I love to read the old Methodist hymns. I like the newer songs as well, but some of these old hymns have a depth that is not always matched by our modern choruses and praise and worship songs. I first heard about the old Methodist Hymns by listening to Leonard Ravenhill sermons. So when I saw an old hymnal in a local church, I quickly snatched it up and asked to borrow it. Here is one of the many that caused my heart to flow with praise and gratitude to God.
O God, of good the unfathomed sea!
Who would not give his heart to thee?
Who would not love thee with his might?
O Jesus, lover of mankind,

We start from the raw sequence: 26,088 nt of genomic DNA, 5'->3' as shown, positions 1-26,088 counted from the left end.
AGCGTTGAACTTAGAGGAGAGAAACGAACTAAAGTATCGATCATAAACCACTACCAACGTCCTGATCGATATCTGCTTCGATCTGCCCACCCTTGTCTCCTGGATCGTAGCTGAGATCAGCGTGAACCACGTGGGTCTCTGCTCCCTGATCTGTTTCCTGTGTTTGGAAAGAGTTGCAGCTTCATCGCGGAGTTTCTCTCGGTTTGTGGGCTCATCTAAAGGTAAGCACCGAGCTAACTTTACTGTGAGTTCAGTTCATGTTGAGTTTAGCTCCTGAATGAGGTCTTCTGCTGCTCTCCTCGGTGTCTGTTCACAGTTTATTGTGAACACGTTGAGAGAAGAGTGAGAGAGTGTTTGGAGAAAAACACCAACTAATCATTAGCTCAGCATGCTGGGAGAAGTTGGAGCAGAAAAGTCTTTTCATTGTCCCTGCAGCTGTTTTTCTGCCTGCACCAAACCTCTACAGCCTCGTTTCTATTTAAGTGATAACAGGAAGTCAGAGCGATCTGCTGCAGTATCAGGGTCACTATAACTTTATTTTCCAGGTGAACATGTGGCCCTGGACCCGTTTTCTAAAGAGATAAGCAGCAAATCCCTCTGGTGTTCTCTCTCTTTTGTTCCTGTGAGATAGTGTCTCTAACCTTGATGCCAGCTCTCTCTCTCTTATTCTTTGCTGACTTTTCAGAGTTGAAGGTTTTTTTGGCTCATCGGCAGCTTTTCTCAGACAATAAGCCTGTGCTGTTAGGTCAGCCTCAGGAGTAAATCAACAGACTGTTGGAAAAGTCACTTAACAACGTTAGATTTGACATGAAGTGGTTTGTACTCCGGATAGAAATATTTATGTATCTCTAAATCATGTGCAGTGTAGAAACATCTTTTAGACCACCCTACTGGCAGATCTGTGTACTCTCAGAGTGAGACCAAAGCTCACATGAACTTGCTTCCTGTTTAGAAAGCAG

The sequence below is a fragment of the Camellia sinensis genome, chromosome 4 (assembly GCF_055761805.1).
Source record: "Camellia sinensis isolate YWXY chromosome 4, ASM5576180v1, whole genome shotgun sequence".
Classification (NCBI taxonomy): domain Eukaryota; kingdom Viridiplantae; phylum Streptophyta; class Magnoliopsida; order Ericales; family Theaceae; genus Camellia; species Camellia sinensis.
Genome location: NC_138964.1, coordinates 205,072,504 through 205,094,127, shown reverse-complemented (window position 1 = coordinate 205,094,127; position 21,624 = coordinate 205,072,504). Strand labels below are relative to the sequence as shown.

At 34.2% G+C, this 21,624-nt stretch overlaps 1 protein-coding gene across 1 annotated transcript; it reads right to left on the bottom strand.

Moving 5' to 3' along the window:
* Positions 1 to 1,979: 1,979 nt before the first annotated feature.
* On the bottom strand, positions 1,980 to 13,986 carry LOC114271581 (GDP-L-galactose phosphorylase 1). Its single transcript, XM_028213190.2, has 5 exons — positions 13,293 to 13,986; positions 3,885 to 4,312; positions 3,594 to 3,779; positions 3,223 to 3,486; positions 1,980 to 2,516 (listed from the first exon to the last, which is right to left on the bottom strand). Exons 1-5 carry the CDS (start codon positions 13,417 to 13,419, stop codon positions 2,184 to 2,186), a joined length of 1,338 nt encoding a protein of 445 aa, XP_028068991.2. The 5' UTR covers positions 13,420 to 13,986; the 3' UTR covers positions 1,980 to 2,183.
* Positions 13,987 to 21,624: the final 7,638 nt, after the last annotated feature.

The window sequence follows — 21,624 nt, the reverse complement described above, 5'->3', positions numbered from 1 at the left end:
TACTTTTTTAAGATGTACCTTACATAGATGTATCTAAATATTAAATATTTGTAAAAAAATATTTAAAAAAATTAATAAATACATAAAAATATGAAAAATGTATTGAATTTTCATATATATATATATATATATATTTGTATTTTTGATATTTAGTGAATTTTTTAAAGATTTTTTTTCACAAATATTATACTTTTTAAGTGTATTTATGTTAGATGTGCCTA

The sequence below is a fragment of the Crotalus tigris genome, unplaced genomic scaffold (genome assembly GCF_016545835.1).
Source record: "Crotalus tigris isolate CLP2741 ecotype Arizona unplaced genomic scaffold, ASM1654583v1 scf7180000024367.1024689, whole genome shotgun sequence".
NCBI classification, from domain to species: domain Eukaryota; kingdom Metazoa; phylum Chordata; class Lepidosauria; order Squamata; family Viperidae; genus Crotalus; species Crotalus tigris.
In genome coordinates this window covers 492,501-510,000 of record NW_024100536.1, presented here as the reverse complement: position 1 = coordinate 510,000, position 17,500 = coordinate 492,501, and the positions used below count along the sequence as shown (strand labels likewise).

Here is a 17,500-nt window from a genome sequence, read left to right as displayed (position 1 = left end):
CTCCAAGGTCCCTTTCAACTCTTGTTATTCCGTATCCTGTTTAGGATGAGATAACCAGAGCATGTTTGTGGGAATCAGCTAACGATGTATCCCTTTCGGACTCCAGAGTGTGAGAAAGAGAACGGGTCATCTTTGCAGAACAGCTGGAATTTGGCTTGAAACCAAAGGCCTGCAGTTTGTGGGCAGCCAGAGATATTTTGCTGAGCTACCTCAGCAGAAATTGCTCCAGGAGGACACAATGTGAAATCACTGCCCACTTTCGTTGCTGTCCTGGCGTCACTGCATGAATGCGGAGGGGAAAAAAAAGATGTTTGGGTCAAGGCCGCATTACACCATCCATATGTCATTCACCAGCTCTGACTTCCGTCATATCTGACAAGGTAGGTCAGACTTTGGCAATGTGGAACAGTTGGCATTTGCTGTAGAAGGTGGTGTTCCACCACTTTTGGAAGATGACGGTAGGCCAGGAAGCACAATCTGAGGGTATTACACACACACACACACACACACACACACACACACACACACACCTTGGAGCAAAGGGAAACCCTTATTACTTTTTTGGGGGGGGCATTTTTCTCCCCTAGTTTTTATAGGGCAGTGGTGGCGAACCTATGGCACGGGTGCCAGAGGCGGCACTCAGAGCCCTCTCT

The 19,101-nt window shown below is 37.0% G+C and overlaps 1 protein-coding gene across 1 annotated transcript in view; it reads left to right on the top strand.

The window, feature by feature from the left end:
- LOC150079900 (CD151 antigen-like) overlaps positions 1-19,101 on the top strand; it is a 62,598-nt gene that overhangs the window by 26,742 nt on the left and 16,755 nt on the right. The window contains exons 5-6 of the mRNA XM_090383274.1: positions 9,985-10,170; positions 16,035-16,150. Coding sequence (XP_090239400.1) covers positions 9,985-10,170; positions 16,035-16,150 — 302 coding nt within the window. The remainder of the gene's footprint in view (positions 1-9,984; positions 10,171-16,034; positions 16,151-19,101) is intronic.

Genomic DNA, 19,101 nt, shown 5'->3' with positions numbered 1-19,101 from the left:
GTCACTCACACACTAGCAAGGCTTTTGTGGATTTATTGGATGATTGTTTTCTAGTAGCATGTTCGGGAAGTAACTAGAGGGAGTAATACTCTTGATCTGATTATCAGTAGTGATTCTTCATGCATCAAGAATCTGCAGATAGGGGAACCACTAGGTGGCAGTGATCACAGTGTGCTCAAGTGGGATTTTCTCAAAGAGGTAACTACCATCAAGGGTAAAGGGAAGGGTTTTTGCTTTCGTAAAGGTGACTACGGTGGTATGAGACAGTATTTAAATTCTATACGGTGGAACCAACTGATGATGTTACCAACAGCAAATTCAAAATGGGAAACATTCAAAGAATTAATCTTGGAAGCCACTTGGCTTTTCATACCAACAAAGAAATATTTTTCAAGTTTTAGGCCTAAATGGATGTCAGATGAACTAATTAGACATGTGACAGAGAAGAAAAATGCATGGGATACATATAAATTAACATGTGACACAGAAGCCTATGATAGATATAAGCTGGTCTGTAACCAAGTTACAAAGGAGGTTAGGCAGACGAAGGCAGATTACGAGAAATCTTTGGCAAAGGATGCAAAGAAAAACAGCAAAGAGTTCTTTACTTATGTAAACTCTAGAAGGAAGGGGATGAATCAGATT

Who would not his whole soul and mind,
With all his strength, to thee unite?
Thou shin’st with everlasting rays;
Before the insufferable blaze
Angels with both wings veil their eyes;
Yet free as air thy bounty streams;
On all thy works th mercy’s beams,
Diffusive as thy sun’s, arise.
Astonished at thy frowning brow,
Earth, hell and heaven’s strong pillars bow!
Terrible majesty is thine!
Who then can that vast love express
Which bows thee down to me,—who less
Than nothing am, till thou art mine!
High throned on Heaven’s eternal hill,
In number, weight, and measure, still
Thou sweetly orderest all that is,
And yet thou deign’st to come to me,
And guide my steps, that I, with thee
Enthroned, may reign in endless bliss.
— Johann A. Scheffler. Translated by John Wesley